Diffusive logistic models with harvesting rates  [PDF]

This presentation is based on my recent work on one-dimensional diffusive logistic models with constant harvesting rates. I shall derive a one-dimensional diffusive logistic population model with a constant harvesting rate under the assumptions that a population inhabits a patch of dimensionless width and no members of the population can survive outside of the patch. I shall apply the fixed point index theory and semi-positone Hammerstein integral equations to tackle the essential problem: determining the size of the patch and the ranges of harvesting rates under which the population survives or becomes extinct.

CHUNHUA OU, Memorial University
Asymptotic Analysis of Perturbed Poisson Boltzmann Equation  [PDF]

The Poisson Boltzmann equation is a model that describes electrostatic interactions between molecules in ionic solutions. As the mathematical base for the Gouy Chapman double layer (interfacial) theory, it was first proposed by Gouy in 1910 and then complemented by Chapman in 1913. The equation is extraordinarily important in the fields of molecular dynamics and biophysics, because it can be used in modeling implicit solvation, an approximation of the effects of solvent on the structures and interactions of proteins, DNA, RNA, and other molecules in solutions of different ionic strength.

In this talk we study the existence, uniqueness and asymptotic expansions to perturbed Poisson Boltzmann equations on an unbounded domain in $\mathbb{R}^2$ or $\mathbb{R}^3$. A shooting method is applied to prove the existence and uniqueness of the exact solution. As to the approximation to the regularly perturbed Poisson Boltzmann equation, we convert it into an integral equation and a uniformly convergent asymptotic expansion based on the iteration of successive approximations is provided with a rigorous proof. For the singularly perturbed problem, since the typical Poincare-type outer solution is the constant zero, we then use the inner-layer asymptotic formula to approximate the true solution in the whole domain. Our proof verifies that these expansions do give a valid approximation globally. A further discussion on the exponentially-matched asymptotic expansions is also presented.

JIANHONG WU, York University
Patterns of pathogen spread induced by host range expansion  [PDF]

This is based on a recent joint work with Yijun Lou and Jian Fang. We consider a standard diffusive SIS model but conclude that the infection waves may have different wave speeds from the invasion speed of the entire (susceptible) population, and may exhibit different profiles from the normal wavefronts. This work also provides some answers to some open problems related to generalized eigenvalues of elliptic operators in unbounded domains.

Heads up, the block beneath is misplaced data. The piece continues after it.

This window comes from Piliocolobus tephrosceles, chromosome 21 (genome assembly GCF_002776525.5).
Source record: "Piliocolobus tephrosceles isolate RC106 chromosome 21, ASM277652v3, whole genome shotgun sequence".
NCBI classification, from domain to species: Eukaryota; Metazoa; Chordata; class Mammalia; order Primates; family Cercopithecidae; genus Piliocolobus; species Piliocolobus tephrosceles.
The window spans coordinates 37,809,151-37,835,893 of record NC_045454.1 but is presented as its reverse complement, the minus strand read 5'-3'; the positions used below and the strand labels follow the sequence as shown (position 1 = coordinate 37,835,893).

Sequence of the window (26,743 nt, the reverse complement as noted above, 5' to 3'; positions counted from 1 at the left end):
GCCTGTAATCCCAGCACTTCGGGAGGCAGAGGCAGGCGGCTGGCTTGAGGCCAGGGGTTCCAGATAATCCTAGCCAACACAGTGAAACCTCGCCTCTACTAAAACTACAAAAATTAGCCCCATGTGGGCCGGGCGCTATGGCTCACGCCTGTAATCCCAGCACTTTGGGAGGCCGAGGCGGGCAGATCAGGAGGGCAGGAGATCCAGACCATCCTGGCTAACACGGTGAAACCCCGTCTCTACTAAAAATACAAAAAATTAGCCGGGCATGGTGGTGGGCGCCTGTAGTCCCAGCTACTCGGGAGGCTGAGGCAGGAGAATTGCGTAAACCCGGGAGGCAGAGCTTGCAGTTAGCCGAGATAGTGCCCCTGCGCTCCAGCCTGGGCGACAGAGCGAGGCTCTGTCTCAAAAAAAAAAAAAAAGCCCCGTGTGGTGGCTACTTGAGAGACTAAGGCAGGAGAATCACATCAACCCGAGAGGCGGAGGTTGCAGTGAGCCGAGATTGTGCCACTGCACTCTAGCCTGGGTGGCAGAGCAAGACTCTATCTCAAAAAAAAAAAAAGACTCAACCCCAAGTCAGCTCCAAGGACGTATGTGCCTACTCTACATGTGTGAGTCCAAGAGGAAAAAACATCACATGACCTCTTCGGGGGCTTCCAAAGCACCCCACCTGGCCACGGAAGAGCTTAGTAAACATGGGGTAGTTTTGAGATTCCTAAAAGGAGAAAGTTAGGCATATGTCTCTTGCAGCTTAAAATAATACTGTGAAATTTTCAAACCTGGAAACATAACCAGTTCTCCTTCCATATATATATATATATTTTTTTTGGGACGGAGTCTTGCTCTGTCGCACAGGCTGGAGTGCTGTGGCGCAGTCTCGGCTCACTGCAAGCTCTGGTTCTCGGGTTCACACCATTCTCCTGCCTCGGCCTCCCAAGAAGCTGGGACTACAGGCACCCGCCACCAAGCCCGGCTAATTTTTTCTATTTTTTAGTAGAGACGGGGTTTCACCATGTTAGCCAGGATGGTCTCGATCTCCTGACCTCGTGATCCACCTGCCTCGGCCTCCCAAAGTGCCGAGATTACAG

YUXIANG ZHANG, University of Ottawa
A reaction-diffusion Lyme disease model with seasonality  [PDF]

This work is devoted to the study of a reaction-diffusion Lyme disease model with seasonality. In the case of a bounded habitat, we obtain a threshold result on the global stability of either disease-free or endemic periodic solution. In the case of an unbounded habitat, we establish the existence of the disease spreading speed and its coincidence with the minimal wave speed for time-periodic traveling wave solutions. We also estimate parameter values based on some published data and use them to study the Lyme disease transmission in Port Dove, Ontario. Our numerical simulations are consistent with the obtained analytic results. This is a joint work with Dr. Xiaoqiang Zhao.

XIAOQIANG ZHAO, Memorial University of Newfoundland
Spatial dynamics of a partially degenerate reaction-diffusion system in a periodic habitat  [PDF]

In this talk, I will report our recent research on a partially degenerate reaction-diffusion system in a periodic habitat, which is motivated by Lutscher, Lewis and McCauley's benthic-pelagic population model. We first obtain sufficient conditions for the existence of principal eigenvalues in the case where solution maps of the associated linear systems lack compactness, and prove a threshold type result on the global dynamics for the periodic initial value problem. Then we establish the existence and computational formulae of spreading speeds for the general initial value problem. Finally, we show that the spreading speeds are also the minimum wave speeds for the spatially periodic traveling waves (i.e., pulsating fronts) connecting the stable positive periodic steady state and the unstable trivial one. The stability of non-critical pulsating waves will also be discussed.


Centre de recherches mathématiques AARMS: Atlantic Association for Research in the Mathematical Sciences Fields Institute Pacific Institute for the Mathematical Sciences University of Ottawa McGraw Hill Ryerson Maplesoft